Fiction Book Review – Water for Elephants, by Sara Gruen
I first found this book after being hammered by it every time I visited Amazon. It popped up no matter what I was doing. When I first had a look at the description, I thought I’d be bored reading it. Seemed like an “old lady’s” book. I put it off. Still, Amazon kept throwing it in my face every chance it got. I cracked open the book and read the preview. I was immediately hooked. I never thought in my life I’d read a book about a carnival… but there I was, fully sucked in and hopelessly stuck reading it. As it turned out, it was good. It was a good use of my time. I very rarely say that, because my time is everything!
Stripped of everything after his parents’ untimely death, twenty-three-year old Jacob Jankowski has failed to sit for his veterinary exams at Cornell, left with no home and no future, the country struggling through the Great Depression, bartering in goods instead of money. Hopping a train that by chance belongs to The Flying Squadron of the Benzini Brothers Most Spectacular Show on Earth, Jacob hires on to care for the menagerie, his training an entre into this bizarre world; but as the novel begins, Jacob is an old man, restricted to an assisted living home, his memories sparked by a nearby visiting circus and a creeping helplessness that assaults his ageing body: “Age is a terrible thief. Just when you think you’re getting the hang of it, it knocks your legs out from under you and stoops your back.” – Luan Gaines at Amazon.
1. Cover – sucked. 0/5. Probably couldn’t be worse. Show an image of an elephant in pain, being tortured or something. Show a woman circus woman killing the show’s owner. Show anything but the back end of someone going into a circus tent. I think this book could have sold three times as many copies had they done something (anything) with the cover. I’m sure of it. But, Sara’s still laughing all the way to the bank.
2. Believability Overall – High. 5/5. Not that it was perfectly believable, it all became too much by the end, but as it went on I kept asking myself – is this real? I love when I can’t figure it out 100%. I like to get lost in a story because it happens too infrequently. This one almost had me completely, but there were a number of things that finally added up and I knew it was a game… fiction. The rate at which the security detail for the circus was throwing people from a moving train, got out of hand after a while. It just wasn’t believable as it repeatedly happened.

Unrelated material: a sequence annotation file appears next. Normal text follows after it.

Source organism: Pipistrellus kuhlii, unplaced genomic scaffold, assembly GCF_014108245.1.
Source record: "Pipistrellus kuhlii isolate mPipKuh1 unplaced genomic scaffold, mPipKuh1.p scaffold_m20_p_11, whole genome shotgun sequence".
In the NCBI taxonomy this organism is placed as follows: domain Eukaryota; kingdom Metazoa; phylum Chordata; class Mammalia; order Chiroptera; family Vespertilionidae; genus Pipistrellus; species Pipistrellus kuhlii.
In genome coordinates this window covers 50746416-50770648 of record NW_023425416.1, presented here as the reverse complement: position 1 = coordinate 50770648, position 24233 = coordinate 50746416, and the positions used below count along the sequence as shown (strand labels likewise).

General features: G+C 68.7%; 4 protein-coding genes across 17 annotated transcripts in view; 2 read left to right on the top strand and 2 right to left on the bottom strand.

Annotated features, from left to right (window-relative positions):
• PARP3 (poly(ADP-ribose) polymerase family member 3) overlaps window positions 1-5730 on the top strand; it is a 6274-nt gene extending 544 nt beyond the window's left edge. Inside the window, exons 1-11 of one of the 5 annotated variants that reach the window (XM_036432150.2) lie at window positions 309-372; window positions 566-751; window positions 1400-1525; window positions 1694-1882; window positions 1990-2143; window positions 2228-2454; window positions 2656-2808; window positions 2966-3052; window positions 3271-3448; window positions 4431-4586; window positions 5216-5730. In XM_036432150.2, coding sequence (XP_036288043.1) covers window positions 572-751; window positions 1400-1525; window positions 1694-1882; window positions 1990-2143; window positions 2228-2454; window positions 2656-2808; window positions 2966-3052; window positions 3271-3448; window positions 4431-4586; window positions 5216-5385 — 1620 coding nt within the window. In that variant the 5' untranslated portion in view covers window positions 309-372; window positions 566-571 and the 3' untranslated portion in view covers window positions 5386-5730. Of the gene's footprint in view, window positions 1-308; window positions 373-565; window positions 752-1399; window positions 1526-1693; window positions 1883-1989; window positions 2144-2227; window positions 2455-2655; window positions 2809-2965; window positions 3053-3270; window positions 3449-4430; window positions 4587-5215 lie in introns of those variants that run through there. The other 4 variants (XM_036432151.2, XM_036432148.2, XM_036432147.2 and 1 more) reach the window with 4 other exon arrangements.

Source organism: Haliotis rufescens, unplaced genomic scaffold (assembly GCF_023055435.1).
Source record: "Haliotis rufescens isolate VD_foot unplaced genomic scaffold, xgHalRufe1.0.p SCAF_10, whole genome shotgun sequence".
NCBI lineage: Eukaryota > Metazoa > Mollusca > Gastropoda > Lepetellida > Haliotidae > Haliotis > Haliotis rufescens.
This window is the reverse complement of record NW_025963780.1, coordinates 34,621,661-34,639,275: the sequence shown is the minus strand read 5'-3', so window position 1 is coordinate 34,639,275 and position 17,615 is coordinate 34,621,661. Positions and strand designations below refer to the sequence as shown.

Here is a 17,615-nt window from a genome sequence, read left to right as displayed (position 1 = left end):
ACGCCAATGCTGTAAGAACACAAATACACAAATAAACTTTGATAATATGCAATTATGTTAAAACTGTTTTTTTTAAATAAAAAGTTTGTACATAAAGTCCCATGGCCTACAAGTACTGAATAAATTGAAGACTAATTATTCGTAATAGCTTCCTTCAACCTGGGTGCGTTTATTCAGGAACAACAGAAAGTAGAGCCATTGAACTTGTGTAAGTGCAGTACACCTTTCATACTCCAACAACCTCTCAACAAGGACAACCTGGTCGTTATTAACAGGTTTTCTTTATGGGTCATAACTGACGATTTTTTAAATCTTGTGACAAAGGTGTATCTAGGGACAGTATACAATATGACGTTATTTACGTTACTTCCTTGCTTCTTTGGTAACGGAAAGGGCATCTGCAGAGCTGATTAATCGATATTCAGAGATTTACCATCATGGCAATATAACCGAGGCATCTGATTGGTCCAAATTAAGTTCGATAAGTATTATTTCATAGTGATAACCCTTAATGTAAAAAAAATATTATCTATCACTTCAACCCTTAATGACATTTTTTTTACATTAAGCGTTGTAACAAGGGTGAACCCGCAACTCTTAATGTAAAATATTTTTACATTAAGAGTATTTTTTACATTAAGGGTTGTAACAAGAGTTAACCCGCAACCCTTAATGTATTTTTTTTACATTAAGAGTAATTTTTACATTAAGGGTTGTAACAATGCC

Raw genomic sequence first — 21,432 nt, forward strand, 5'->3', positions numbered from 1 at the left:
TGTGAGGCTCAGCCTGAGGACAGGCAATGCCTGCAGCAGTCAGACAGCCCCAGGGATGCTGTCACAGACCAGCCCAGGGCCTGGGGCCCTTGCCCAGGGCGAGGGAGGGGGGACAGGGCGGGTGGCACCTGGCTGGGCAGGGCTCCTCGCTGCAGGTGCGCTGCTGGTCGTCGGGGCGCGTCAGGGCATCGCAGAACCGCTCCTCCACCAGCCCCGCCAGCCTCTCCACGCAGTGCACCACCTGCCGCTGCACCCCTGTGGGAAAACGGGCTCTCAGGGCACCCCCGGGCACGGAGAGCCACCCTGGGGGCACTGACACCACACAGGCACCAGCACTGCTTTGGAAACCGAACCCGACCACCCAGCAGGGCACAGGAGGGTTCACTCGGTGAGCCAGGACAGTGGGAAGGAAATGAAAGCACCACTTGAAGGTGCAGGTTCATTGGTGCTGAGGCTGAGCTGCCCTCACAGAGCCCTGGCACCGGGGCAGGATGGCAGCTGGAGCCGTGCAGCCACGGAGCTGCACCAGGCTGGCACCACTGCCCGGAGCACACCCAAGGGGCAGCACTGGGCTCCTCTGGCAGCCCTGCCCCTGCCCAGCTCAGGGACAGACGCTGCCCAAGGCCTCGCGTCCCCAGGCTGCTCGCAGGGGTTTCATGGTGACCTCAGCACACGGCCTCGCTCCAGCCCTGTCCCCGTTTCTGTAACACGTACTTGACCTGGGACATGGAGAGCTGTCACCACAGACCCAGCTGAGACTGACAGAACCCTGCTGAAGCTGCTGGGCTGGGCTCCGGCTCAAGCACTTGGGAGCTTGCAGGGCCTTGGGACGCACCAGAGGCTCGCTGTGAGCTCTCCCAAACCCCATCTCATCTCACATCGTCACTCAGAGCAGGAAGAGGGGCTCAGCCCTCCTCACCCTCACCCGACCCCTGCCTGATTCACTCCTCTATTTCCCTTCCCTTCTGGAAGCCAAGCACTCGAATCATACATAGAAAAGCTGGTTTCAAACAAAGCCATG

3. Character Development? Good. 3/5. We get some background information about a couple of the main characters, and it’s enough. It isn’t great, but it’s something, and appreciated. If they would have gone further, I think the story could have been really amazing.
4. Character Believability – High. 5/5. There were a couple of characters that I wondered about, and this is one of the things what finally made me throw in the towel and give up trying to believe in the story as non-fiction. A hundred years ago, early 1900’s – people were different. Harder for sure, and they got away with it.
5. Research – quite good. 5/5. Though I didn’t cross-check anything, it was all believable enough that I was hooked on the story because it seemed like this is exactly what a circus atmosphere would be like. There was some information about elephants that seemed to be right on.
6. Coolness Factor – 3/5. Most of us have seen a circus or carnival. We’ve wondered what it might be like to run away with one. We’ve all wondered about the whacky characters that are always part of the show. This book held some intrigue there. Of course it made me want to keep my daughter from ever seeing a circus.
7. Amazon Reviews – 4.5 out of 5 Stars, 7,474 reviewers! This was probably the deciding factor which pushed me to crack the book open and start reading. I mean, what book has 7,000+ reviews?
8. Reviewers – great reviews from individual readers and the media. Here are some…
Over 10,000,000 copies in print worldwide
#1 New York Times Bestseller
A Los Angeles Times Bestseller
A Wall Street Journal Bestseller
A Newsday Favorite Book of 2006
A USA Today Bestseller
A Major Motion Picture starring Reese Witherspoon, Robert Pattinson, and Christoph Waltz
9. Feature Film – Yes, of the same name. Released in 2013. Director: Francis Lawrence. Writers: Richard LaGravenese (screenplay), Sara Gruen (novel). Stars: Robert Pattinson, Reese Witherspoon, Christoph Waltz.
10. Similar Writers – I don’t read in this genre much (never), so I couldn’t even guess.
Similar Stories: See “10.” above.
What I Learned About Writing:
The story matters so much more than anything else. The author is Canadian and just started writing on a whim in 1999. It goes to show that anyone with an amazing story, work ethic to do the research and create a top notch product, and talent – has a possibility to do something fantastic. One source said there were over 10,000,000 copies of this book in print. Not sure, are they counting ebooks as well? If not (or, if so) it’s damn impressive.
Writing a successful novel is sometimes a matter of not screwing up too much. Almost every ficiton novel I’ve ever read has had some defect. Most of them pretty major. If you can get through 90,000 words without screwing up badly, and you have a good story – you’re going to do OK. Sometimes better than OK. I can’t recall any major problem with this story, it was quite tight.
Write tight people!